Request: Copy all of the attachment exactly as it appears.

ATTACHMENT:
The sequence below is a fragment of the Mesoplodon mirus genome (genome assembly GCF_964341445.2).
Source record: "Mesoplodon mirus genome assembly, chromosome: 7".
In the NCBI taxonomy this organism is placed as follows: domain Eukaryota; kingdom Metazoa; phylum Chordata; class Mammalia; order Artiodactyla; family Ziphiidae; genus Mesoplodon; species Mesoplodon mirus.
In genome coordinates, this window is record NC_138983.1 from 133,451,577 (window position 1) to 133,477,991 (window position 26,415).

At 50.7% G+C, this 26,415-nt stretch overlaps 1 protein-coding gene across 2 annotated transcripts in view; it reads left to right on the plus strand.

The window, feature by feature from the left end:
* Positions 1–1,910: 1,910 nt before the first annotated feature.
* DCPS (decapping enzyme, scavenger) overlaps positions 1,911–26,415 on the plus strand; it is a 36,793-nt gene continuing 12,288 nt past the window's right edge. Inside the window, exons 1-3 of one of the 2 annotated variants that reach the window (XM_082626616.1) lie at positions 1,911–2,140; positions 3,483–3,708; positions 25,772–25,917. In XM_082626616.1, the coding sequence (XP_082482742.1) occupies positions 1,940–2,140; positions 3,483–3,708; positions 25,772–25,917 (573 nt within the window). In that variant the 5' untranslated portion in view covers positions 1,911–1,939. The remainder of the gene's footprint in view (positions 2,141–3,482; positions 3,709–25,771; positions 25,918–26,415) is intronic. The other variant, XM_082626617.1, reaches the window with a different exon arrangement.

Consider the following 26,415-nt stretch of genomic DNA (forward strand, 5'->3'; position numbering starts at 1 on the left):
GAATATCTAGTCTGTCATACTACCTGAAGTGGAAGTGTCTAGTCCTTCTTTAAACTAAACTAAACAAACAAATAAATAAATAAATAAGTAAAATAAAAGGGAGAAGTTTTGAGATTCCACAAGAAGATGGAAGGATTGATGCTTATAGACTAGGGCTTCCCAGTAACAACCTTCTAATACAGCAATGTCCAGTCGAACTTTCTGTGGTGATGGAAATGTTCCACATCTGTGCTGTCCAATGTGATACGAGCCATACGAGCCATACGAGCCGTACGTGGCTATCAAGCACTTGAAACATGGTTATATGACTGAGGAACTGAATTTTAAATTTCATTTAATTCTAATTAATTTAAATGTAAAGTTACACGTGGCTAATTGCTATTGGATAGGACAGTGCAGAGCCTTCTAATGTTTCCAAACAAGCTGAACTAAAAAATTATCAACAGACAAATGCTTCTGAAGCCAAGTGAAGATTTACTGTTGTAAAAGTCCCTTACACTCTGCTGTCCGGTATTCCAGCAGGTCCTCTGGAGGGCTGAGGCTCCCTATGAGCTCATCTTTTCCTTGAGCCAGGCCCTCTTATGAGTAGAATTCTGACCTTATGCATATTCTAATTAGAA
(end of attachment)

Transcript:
The sequence below is a fragment of the Mesoplodon mirus genome (genome assembly GCF_964341445.2).
Source record: "Mesoplodon mirus genome assembly, chromosome: 7".
In the NCBI taxonomy this organism is placed as follows: domain Eukaryota; kingdom Metazoa; phylum Chordata; class Mammalia; order Artiodactyla; family Ziphiidae; genus Mesoplodon; species Mesoplodon mirus.
In genome coordinates, this window is record NC_138983.1 from 133,451,577 (window position 1) to 133,477,991 (window position 26,415).

At 50.7% G+C, this 26,415-nt stretch overlaps 1 protein-coding gene across 2 annotated transcripts in view; it reads left to right on the plus strand.

The window, feature by feature from the left end:
* Positions 1–1,910: 1,910 nt before the first annotated feature.
* DCPS (decapping enzyme, scavenger) overlaps positions 1,911–26,415 on the plus strand; it is a 36,793-nt gene continuing 12,288 nt past the window's right edge. Inside the window, exons 1-3 of one of the 2 annotated variants that reach the window (XM_082626616.1) lie at positions 1,911–2,140; positions 3,483–3,708; positions 25,772–25,917. In XM_082626616.1, the coding sequence (XP_082482742.1) occupies positions 1,940–2,140; positions 3,483–3,708; positions 25,772–25,917 (573 nt within the window). In that variant the 5' untranslated portion in view covers positions 1,911–1,939. The remainder of the gene's footprint in view (positions 2,141–3,482; positions 3,709–25,771; positions 25,918–26,415) is intronic. The other variant, XM_082626617.1, reaches the window with a different exon arrangement.

Consider the following 26,415-nt stretch of genomic DNA (forward strand, 5'->3'; position numbering starts at 1 on the left):
GAATATCTAGTCTGTCATACTACCTGAAGTGGAAGTGTCTAGTCCTTCTTTAAACTAAACTAAACAAACAAATAAATAAATAAATAAGTAAAATAAAAGGGAGAAGTTTTGAGATTCCACAAGAAGATGGAAGGATTGATGCTTATAGACTAGGGCTTCCCAGTAACAACCTTCTAATACAGCAATGTCCAGTCGAACTTTCTGTGGTGATGGAAATGTTCCACATCTGTGCTGTCCAATGTGATACGAGCCATACGAGCCATACGAGCCGTACGTGGCTATCAAGCACTTGAAACATGGTTATATGACTGAGGAACTGAATTTTAAATTTCATTTAATTCTAATTAATTTAAATGTAAAGTTACACGTGGCTAATTGCTATTGGATAGGACAGTGCAGAGCCTTCTAATGTTTCCAAACAAGCTGAACTAAAAAATTATCAACAGACAAATGCTTCTGAAGCCAAGTGAAGATTTACTGTTGTAAAAGTCCCTTACACTCTGCTGTCCGGTATTCCAGCAGGTCCTCTGGAGGGCTGAGGCTCCCTATGAGCTCATCTTTTCCTTGAGCCAGGCCCTCTTATGAGTAGAATTCTGACCTTATGCATATTCTAATTAGAA